A truck dealership is an odd place to have church. Yet that's what we found when my co-workers and I took in our vehicles for repair because of the damage inflicted by Mindanao's remotest roads. Once in the sparkling showroom, we noticed rows of chairs and a guitarist tuning up. Soon a couple dozen employees exchanged their work posts for worship.

After weeks of work in a rugged location devoid of any church, I craved the companionship of Christians. So when the believers began a praise chorus, I happily joined them. Living away from Christian community had left me feeling like a spiritual lone ranger. Perhaps you've been there too.

The prophet Elijah had been enjoying great success in his ministry. But in a moment, everything dried up. His is a fascinating story of spectacular triumph, suffocating despair, and God's ultimate sufficiency. Threatened by a queen hostile to the one true God, Elijah took her animosity personally and ran for his life. Alone in a cave on Mount Sinai, the very place where Moses had received the Ten Commandments, Elijah sulked. "I have zealously served the Lord God Almighty," he told God. And then he accused the Israelites of killing all of God's prophets. "I am the only one left," he said, "and now they are trying to kill me, too" (1 Kings 19:10).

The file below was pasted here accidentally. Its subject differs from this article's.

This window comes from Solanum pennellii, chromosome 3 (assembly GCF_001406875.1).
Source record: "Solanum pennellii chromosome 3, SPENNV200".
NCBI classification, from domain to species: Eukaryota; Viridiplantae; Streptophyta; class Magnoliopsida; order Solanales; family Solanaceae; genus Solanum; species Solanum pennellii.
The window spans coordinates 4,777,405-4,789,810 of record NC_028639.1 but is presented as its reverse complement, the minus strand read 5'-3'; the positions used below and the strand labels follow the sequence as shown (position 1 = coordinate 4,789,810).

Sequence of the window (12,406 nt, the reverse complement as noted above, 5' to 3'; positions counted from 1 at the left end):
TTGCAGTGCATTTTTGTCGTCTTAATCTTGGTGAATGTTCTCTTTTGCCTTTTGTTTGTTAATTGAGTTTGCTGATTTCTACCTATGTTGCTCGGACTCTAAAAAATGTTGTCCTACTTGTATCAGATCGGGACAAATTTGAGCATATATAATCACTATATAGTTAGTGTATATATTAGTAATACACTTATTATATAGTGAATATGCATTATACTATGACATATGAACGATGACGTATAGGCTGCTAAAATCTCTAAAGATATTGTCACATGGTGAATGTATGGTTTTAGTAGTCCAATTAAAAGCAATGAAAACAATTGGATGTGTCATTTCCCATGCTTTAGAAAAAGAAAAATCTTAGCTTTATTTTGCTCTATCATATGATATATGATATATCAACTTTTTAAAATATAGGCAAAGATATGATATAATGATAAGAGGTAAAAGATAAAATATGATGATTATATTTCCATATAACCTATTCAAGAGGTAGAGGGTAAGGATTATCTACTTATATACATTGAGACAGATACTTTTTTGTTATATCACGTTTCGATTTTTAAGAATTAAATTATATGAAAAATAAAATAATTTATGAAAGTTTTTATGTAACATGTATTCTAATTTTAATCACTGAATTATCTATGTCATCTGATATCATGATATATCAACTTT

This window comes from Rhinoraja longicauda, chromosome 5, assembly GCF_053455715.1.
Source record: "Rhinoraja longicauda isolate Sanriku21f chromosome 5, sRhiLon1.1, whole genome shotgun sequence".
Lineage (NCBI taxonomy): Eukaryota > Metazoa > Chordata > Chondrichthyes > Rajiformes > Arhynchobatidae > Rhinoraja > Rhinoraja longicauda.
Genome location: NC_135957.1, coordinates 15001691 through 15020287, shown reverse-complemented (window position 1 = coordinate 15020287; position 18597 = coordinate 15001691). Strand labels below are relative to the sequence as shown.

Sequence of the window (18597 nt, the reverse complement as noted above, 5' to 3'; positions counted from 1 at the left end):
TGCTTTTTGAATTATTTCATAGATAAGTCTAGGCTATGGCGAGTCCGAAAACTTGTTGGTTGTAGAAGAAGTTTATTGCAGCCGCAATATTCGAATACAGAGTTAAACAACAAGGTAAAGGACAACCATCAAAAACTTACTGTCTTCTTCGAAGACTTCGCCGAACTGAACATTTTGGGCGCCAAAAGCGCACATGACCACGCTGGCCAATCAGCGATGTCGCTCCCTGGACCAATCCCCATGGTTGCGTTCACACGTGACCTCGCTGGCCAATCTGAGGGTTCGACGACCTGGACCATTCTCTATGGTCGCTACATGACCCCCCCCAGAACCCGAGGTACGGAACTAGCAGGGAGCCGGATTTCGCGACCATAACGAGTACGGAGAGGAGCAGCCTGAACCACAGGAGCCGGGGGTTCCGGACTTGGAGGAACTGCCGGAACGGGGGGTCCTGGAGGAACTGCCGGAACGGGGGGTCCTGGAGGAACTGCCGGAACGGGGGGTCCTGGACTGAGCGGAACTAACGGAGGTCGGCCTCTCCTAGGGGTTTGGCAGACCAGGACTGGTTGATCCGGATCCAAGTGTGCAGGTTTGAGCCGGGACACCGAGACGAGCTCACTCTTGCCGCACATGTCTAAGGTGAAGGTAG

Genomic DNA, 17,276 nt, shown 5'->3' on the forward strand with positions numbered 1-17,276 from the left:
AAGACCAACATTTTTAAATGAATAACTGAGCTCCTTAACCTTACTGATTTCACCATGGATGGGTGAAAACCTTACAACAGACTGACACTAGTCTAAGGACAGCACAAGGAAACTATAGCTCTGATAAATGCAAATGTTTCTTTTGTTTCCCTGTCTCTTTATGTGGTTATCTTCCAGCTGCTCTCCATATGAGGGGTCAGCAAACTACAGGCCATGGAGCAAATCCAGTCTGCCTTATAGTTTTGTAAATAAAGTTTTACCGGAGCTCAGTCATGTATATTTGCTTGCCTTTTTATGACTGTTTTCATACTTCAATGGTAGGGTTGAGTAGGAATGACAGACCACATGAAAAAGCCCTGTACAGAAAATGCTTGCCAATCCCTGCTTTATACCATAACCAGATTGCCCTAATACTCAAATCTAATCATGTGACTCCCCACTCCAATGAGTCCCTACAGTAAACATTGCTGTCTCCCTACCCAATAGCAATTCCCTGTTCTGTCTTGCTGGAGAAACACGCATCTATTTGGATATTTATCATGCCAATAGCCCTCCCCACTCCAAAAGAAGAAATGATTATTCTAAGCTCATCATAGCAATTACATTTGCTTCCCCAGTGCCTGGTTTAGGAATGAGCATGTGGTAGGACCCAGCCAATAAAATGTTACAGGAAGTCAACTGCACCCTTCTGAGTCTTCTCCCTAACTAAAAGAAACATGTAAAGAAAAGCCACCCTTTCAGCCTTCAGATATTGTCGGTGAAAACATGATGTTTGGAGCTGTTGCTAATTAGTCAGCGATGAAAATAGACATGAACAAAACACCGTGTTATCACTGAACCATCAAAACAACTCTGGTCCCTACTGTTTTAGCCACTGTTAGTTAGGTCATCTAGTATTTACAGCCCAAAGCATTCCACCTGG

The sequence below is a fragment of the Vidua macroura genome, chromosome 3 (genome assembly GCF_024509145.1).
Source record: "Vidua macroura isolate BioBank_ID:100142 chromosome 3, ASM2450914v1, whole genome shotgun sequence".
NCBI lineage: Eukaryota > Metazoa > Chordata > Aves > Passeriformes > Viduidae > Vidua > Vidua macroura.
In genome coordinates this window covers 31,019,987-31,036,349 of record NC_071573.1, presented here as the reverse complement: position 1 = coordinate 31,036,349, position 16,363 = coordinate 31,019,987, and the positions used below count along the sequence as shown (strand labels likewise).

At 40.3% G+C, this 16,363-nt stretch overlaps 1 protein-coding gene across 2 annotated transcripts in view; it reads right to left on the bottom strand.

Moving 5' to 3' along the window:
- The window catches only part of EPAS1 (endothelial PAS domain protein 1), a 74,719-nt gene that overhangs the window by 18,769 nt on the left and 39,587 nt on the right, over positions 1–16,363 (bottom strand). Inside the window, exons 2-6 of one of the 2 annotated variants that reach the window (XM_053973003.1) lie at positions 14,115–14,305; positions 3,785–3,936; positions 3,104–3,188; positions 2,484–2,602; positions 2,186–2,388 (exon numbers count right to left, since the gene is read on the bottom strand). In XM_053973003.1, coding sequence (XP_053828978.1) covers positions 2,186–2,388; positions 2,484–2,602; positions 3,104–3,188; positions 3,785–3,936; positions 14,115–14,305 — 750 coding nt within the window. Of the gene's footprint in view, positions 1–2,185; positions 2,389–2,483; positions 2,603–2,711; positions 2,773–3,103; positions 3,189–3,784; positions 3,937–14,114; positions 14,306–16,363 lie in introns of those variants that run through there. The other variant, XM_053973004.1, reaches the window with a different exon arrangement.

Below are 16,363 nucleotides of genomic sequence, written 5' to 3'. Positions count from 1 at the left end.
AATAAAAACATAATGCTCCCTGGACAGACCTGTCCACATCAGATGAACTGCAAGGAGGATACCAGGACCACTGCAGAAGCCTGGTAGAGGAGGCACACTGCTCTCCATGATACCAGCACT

But God knew that Elijah was far from alone. So He gave the perplexed prophet a fresh set of marching orders, and sent him back to work. He said, "I will preserve 7,000 others in Israel who have never bowed down to Baal or kissed him!" (v.18).

In Mindanao, I left a spiritually dry rainforest to find an oasis in the city. Elijah fled to a lonely place in the desert to find that he was far from alone. We never know where God will provide a spiritual oasis. , Tim Gustafson

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